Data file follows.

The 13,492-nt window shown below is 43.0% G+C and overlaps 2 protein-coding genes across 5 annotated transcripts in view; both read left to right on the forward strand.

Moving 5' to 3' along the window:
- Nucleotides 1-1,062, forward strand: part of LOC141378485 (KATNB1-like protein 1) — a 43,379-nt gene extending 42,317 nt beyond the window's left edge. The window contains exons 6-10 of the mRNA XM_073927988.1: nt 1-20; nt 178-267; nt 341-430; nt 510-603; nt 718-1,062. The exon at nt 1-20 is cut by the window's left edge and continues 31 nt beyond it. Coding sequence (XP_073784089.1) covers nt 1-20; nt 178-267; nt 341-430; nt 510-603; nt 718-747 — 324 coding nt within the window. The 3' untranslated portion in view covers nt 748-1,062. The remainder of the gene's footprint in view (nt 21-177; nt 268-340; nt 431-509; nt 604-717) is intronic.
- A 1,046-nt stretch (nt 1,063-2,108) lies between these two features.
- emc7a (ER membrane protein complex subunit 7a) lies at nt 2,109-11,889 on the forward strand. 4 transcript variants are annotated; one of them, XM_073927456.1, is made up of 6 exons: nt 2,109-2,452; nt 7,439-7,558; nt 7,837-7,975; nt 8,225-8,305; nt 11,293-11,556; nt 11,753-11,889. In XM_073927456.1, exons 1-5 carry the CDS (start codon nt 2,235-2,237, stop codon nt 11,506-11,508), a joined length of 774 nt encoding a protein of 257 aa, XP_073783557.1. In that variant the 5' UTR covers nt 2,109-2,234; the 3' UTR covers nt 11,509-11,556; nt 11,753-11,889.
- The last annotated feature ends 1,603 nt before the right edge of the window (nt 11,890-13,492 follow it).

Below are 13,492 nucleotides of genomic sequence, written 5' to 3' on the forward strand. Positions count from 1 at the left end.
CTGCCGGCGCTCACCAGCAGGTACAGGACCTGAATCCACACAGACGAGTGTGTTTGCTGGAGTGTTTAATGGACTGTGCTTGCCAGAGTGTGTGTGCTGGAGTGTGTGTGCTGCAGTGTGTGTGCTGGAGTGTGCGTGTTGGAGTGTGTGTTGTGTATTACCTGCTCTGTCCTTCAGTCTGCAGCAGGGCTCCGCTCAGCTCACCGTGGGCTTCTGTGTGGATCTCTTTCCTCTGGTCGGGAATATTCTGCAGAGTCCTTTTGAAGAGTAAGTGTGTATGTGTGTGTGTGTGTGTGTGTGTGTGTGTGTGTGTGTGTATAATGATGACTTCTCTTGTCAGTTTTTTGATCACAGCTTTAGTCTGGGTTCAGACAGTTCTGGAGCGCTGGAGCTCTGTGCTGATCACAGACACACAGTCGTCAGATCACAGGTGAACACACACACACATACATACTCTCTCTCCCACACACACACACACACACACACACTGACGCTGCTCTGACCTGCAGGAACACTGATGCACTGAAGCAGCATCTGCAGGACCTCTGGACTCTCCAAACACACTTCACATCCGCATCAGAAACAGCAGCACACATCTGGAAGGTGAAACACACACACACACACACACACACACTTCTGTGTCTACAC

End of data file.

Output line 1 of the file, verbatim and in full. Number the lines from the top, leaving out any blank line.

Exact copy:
The 13,492-nt window shown below is 43.0% G+C and overlaps 2 protein-coding genes across 5 annotated transcripts in view; both read left to right on the forward strand.